We invited ezParent administrators (n=4; individuals overseeing implementation of ezParent) and facilitators (n=19; trained facilitators for hybrid ezParent delivery) to participate in the usability study with a goal for a sample size between 10 and 15. Administrators and facilitators were invited as they may have unique perspectives related to usability depending on their ezParent role. Macefield [26] suggests that a sample size of 3-20 is valid in a usability study to discover usability and potential problems and a sample of 10 will probably reveal a minimum of 82% of the problems and be useful in future design changes. Of the 23 invited to participate in the usability study, 16 consented to participate, and 15 completed the review of the ezDashboard and usability survey.


Potential participants received an email inviting them to participate in the usability study. The email invitation included a description of the project and a link to the consent form in REDCap (Research Electronic Data Capture; Vanderbilt University) [27]. Once consent was obtained, participants were instructed to spend at least 30 minutes reviewing the ezDashboard and evaluating the features. Participants who were not current users of the ezDashboard were provided with login access and instructed to add 2 sample users to their Parent List. Current users of the ezDashboard were instructed to sign into their accounts and review user accounts on their existing Parent List. Both groups were instructed to evaluate their users’ activity on the main page and on the detailed page of all modules in order to evaluate the usefulness of the ezDashboard. These procedures include typical tasks that a facilitator would take in evaluating and monitoring parent use of ezParent. Then, participants were prompted to complete the survey and asked to identify their current role using the ezParent program (eg, facilitator or administrator). At the completion of the survey, participants received a US $25 gift card for their participation.


The 10-item System Usability Scale (SUS) is a tool for assessing the usability of a product (eg, websites, cell phones, and apps). The 10 items are scored on a 5-point Likert scale (range 0 strongly disagree to 4 strongly agree). A total usability score, representing a composite measure of usability is created by reversing the score of even-numbered items, summing the items, and multiplying by 2.5 to convert the original total scores of 0-40 to a 0-100 scale [28]. A score of 70 is considered average, 80 good, and 90 or above excellent usability [29,30]. The SUS is a simple and efficient tool for assessing the usability and user-friendliness of a technological platform with demonstrated reliability across multiple studies (α=.91) and strong evidence of a single factor structure [29]. Our administration of SUS reflected the revised language and overall rating of the user-friendliness introduced in Bangor and colleagues [30]. Survey responses were collected in REDCap [31,32].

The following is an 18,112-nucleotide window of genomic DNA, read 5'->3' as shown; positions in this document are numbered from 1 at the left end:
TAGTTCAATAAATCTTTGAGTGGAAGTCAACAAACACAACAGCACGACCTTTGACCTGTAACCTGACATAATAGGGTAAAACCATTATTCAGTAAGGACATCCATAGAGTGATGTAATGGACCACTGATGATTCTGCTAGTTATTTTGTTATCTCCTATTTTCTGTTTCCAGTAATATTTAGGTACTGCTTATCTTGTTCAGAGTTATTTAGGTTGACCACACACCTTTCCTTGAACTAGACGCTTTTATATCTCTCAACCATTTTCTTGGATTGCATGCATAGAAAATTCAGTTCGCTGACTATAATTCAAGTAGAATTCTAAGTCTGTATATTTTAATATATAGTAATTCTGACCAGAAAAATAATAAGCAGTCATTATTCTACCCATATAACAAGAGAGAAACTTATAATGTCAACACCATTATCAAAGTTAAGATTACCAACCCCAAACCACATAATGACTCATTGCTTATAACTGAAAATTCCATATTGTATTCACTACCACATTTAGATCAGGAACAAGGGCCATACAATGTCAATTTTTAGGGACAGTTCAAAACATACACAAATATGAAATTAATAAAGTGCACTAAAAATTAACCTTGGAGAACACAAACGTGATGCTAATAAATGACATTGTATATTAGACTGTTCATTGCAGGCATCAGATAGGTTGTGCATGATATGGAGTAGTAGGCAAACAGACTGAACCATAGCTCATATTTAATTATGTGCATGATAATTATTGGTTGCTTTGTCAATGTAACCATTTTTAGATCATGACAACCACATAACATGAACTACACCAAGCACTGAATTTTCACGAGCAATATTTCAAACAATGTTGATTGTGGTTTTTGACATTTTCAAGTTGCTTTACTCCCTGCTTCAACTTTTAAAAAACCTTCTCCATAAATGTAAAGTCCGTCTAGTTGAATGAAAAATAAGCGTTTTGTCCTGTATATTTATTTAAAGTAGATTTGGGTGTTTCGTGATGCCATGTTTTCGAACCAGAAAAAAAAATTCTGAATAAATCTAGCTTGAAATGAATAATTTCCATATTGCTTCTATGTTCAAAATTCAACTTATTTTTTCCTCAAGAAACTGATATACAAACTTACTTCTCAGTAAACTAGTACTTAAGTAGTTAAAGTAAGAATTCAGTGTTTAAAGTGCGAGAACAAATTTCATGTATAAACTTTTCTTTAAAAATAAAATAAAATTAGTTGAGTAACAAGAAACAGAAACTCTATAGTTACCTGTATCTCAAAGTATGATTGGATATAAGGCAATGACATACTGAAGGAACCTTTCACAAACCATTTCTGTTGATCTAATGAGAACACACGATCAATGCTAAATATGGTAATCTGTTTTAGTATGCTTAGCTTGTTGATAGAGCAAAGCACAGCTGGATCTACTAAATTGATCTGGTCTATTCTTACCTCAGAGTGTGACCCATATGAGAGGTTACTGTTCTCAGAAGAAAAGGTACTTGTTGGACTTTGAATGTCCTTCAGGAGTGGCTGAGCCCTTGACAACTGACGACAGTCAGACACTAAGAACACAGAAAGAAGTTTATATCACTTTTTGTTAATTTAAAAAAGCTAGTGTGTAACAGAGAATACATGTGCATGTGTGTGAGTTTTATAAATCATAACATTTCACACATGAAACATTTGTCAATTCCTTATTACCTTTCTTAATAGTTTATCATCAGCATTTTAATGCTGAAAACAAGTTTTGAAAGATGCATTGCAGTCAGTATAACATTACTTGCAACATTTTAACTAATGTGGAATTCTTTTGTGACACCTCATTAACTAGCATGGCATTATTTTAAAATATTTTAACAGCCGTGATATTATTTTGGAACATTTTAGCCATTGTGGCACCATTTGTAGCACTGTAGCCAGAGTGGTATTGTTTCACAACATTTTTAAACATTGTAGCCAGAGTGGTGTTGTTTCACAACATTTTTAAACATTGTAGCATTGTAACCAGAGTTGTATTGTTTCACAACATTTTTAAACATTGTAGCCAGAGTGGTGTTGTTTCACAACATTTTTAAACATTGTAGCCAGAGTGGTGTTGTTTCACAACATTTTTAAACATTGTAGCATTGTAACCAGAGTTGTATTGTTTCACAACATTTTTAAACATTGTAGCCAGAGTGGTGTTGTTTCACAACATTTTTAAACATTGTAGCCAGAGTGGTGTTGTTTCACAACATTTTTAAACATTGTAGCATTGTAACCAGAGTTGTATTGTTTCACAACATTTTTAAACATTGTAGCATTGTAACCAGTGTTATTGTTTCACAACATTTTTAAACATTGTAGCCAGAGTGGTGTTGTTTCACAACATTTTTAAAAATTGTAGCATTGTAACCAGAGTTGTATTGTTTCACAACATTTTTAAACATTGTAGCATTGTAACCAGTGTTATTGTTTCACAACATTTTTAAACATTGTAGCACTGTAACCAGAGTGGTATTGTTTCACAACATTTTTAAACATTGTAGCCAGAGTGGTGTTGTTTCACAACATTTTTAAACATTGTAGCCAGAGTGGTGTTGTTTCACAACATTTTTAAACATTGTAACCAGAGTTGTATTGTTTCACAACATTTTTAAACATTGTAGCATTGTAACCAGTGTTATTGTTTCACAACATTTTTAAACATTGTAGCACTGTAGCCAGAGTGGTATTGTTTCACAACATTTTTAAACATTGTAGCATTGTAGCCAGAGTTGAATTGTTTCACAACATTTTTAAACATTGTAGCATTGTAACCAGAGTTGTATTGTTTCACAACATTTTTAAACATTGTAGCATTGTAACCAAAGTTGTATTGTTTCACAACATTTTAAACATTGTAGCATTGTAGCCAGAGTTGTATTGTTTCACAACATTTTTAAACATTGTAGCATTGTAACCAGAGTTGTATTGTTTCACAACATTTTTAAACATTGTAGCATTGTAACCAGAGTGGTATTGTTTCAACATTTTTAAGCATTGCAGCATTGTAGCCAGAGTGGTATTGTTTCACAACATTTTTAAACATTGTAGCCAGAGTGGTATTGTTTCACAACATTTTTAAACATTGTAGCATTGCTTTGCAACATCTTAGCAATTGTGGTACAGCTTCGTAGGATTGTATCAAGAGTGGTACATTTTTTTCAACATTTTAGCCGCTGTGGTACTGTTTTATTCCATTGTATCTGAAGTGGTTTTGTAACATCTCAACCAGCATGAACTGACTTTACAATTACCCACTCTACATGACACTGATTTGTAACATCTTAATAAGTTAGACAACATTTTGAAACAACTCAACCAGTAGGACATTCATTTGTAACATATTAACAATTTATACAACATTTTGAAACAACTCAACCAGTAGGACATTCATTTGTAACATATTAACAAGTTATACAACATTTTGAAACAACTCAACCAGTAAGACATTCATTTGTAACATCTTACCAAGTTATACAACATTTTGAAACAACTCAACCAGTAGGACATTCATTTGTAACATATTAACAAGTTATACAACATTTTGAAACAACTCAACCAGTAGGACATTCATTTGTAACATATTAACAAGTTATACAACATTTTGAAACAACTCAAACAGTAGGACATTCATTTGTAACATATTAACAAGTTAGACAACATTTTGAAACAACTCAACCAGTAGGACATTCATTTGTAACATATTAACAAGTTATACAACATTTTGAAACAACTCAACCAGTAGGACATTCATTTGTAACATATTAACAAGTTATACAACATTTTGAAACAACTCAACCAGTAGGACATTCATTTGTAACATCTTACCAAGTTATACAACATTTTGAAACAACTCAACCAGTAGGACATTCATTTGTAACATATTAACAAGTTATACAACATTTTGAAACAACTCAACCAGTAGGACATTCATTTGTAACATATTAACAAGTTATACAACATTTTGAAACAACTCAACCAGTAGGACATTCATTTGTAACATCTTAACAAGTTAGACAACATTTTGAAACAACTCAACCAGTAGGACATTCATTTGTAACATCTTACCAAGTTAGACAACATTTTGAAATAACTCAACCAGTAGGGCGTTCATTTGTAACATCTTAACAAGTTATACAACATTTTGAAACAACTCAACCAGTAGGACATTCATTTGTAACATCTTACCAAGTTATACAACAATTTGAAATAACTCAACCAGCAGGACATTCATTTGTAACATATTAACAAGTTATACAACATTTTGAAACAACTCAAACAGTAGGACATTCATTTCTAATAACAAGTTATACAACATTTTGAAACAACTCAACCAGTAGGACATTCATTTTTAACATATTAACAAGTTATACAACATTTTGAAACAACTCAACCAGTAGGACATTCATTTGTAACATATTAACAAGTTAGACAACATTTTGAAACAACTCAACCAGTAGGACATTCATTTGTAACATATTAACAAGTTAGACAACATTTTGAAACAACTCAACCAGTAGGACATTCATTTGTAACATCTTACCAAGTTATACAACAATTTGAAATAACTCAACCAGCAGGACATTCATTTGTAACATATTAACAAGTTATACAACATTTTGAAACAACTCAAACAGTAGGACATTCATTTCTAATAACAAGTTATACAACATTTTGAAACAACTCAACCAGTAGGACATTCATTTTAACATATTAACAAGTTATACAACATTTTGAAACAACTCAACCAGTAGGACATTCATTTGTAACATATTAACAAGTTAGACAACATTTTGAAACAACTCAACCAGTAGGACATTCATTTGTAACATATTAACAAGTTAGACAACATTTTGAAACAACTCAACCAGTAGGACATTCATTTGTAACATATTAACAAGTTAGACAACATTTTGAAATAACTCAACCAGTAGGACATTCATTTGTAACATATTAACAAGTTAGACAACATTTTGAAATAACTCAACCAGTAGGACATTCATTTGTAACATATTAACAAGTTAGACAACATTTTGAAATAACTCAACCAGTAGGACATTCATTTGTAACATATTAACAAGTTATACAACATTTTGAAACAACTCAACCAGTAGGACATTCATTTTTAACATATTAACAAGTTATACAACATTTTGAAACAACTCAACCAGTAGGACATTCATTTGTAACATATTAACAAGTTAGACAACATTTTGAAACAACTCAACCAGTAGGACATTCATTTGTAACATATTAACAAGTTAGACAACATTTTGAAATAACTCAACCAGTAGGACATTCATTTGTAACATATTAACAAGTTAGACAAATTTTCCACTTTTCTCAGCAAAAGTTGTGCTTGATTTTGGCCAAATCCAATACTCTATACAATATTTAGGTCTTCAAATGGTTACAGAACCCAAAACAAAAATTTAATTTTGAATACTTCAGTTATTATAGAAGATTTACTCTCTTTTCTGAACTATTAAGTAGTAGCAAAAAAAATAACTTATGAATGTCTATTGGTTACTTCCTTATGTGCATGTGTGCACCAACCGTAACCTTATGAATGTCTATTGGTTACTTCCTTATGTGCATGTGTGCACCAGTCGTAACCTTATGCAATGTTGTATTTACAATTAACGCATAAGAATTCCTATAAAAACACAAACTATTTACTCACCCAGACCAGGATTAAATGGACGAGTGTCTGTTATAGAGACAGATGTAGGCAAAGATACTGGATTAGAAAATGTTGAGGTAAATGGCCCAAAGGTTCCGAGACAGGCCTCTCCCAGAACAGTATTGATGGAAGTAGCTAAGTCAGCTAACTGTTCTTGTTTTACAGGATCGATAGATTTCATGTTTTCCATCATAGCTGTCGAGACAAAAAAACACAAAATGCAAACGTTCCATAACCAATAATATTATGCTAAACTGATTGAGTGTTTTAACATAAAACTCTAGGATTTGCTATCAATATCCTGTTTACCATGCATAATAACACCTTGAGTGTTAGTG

Following completion of the SUS, participants were prompted to respond to open-ended questions to elicit further information on their opinions of the ezDashboard. Questions included the frequency of use and the helpfulness of the ezDashboard and items that may be missing or could be changed in future iterations. Facilitators were asked specifically how access to this real time information helps them work with parents using the ezParent program and administrators were asked how the information helps them with overall management of the program. Finally, participants were asked to self-report their race or ethnicity, age, and gender.

Analysis Plan

The composite SUS score was calculated by reverse scoring even-numbered items so that all items were scored in the same direction. Composite scores were then calculated by summing the item responses and multiplying them by 2.5 so that they fell on a scale of 0-100. Summary statistics were calculated for the composite scores and frequencies are reported for the overall rating of user-friendliness.